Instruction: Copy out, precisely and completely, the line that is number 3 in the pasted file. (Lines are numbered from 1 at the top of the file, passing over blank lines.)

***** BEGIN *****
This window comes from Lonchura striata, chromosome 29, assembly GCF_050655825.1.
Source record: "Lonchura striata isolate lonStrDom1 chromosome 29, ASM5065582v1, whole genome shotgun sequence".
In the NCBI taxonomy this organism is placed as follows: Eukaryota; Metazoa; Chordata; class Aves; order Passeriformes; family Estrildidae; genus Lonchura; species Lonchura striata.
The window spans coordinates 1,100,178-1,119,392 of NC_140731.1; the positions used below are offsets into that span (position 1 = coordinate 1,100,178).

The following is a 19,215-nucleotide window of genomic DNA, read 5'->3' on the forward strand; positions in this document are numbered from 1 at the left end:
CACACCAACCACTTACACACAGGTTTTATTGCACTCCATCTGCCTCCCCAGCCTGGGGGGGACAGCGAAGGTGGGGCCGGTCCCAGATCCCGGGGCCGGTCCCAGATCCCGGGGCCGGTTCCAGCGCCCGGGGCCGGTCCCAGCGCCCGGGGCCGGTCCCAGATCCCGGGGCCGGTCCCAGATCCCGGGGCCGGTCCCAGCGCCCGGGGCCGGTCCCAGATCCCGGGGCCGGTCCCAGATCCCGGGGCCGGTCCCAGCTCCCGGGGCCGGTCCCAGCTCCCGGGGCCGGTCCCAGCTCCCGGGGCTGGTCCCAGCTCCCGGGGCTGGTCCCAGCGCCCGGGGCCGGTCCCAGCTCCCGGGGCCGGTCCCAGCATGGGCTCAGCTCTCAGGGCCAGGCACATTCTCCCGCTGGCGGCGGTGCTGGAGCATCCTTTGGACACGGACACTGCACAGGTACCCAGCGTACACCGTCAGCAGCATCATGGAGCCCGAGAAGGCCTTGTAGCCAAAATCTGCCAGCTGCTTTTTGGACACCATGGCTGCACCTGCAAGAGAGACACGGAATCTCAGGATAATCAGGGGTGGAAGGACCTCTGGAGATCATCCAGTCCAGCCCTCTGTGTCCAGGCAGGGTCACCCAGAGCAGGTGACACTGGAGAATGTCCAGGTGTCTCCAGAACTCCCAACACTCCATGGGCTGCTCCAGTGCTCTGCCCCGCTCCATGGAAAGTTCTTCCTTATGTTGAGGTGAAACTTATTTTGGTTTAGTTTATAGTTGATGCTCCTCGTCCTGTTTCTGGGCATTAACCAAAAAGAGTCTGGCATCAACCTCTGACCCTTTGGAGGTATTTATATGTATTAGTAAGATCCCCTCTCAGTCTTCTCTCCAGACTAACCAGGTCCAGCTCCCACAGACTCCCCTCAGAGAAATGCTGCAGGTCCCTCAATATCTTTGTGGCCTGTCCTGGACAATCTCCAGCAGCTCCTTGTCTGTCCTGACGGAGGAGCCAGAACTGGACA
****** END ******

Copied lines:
In the NCBI taxonomy this organism is placed as follows: Eukaryota; Metazoa; Chordata; class Aves; order Passeriformes; family Estrildidae; genus Lonchura; species Lonchura striata.